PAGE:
This post originally appeared on pdxkcm.com on Wednesday, January 19, 2011 under the title “Wellness”.
Just before I got out of the shower this morning my wife opened the door and made a dispiriting announcement:
“Seth just threw up.” (Seth is our son.)
Illness comes every now and then, it’s a fact of life. The stomach flu is different. I would gladly endure ten colds if it meant I could avoid one twenty-four hour, gut-wrenching marathon of nausea, feverish and sleepless dreams, and intermittent dashes to the bathroom.
You can stream the narration audio below or download it here.
Our household has a special, unwelcome relationship with gastrointestinal maladies. Over the years we’ve faced IBS, allergies, “sensitivities”, and a severely distressing scrape with Crohn’s disease in one of our children (which appears to have been a misdiagnosis, thank God). Our diets are very restricted. Even trace amounts of many common ingredients can do serious damage. Throw a bout of the stomach flu on top of all this (no pun intended), and life can get very complicated.
You might think, then, that my wife’s announcement this morning caused me no small amount of consternation and distress. It didn’t. I wasn’t happy about it, but it didn’t send me spiraling into cycles of panic, anger, and frustration like it would have just a few short years ago.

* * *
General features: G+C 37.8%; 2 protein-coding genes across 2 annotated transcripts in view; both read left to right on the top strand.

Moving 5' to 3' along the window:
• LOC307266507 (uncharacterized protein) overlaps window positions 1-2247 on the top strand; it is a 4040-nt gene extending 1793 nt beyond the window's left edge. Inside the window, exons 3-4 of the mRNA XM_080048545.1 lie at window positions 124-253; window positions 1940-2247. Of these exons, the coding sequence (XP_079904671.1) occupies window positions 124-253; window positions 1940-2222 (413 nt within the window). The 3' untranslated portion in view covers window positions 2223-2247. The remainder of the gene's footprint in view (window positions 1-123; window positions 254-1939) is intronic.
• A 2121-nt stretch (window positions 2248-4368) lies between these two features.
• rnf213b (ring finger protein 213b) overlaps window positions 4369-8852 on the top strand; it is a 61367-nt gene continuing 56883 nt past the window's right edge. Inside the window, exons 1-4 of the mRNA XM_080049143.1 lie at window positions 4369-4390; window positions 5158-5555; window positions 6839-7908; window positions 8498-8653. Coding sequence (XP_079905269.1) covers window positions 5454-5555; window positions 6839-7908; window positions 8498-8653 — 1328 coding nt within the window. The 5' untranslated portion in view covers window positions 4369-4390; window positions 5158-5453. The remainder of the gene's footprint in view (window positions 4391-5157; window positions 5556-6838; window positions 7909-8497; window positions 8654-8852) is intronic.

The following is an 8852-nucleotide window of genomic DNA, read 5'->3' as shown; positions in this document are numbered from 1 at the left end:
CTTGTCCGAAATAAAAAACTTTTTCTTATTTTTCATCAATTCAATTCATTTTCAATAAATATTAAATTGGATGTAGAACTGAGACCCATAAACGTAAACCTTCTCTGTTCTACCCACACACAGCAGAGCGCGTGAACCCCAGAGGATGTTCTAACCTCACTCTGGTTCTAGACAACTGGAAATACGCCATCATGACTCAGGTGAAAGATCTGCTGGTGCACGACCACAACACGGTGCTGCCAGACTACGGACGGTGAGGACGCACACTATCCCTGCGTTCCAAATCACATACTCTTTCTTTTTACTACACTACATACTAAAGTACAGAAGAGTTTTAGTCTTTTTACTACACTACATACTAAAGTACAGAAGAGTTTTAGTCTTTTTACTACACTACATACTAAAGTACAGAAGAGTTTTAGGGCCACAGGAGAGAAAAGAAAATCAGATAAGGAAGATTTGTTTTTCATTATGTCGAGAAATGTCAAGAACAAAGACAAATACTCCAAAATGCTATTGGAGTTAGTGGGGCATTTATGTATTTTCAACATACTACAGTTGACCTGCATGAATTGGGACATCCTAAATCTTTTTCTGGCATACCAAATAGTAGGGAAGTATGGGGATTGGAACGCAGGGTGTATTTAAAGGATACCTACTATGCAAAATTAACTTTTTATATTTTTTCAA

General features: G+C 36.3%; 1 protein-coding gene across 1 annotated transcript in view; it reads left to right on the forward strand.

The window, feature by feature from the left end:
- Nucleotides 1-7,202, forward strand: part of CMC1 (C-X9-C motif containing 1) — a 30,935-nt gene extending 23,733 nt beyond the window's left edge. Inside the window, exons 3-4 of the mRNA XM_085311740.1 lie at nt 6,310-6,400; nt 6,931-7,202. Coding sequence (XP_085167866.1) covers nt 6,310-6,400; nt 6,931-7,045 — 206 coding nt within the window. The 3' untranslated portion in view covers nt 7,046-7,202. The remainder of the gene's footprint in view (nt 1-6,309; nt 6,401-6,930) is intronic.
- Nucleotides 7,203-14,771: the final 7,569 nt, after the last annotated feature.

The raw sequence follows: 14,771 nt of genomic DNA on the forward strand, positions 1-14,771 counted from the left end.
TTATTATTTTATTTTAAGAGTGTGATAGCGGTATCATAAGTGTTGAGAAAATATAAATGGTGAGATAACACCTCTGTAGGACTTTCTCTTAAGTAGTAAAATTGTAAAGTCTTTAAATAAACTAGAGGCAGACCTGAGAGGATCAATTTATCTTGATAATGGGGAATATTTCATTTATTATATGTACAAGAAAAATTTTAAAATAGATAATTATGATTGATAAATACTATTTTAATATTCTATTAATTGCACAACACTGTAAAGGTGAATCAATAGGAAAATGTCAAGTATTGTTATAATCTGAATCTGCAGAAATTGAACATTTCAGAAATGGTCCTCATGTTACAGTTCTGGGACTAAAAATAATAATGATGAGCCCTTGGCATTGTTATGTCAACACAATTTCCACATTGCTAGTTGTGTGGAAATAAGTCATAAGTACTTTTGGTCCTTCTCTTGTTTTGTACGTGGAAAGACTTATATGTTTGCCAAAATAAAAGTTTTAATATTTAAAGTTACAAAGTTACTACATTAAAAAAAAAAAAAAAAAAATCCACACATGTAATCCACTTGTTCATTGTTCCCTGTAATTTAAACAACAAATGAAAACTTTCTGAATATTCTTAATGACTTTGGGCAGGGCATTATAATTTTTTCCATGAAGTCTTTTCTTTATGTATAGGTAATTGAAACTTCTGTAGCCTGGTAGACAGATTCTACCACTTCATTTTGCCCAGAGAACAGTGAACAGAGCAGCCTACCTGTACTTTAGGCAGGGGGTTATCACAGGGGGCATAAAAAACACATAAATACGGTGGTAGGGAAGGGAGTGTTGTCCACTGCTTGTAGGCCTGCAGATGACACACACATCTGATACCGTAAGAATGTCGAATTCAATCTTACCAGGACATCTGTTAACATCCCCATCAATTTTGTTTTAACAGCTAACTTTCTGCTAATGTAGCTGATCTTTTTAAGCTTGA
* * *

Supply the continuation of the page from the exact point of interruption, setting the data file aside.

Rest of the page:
That change has been hard-earned. It came from years of illness and other afflictions amongst family and friends. The most trying cases were those that had profound impacts on our lives yet eluded clear diagnosis, leaving us to wonder if and when things would ever feel normal again.
The trick has been to learn that there is no “normal”. Normalcy is a fragile illusion. Better to learn to continue on in the face of whatever may come, facing the tough times and savoring the times of peace and wellness. Saying this is easy, but it’s impossible to bring about this attitude by self-will. Trying to do so is a sure path to bitterness and cynicism at best, hopelessness and despair at worst. It’s taken years of fervent, searching prayer, asking the tough questions and facing tougher answers. There’s no substitute.
I know what it is to be in need, and I know what it is to have plenty. I have learned the secret of being content in any and every situation, whether well fed or hungry, whether living in plenty or in want.
And so while the path has been trying, the result is invaluable. I’ve exchanged one kind of wellness for another. Physically speaking, I doubt I’ll ever feel quite as whole or capable as I once did, but that’s no longer a key criterion of my personal sense of peace and well-being. I also wish I could say this work in me was complete, but I know better than that. At least now I feel confident I can walk the rest of the road.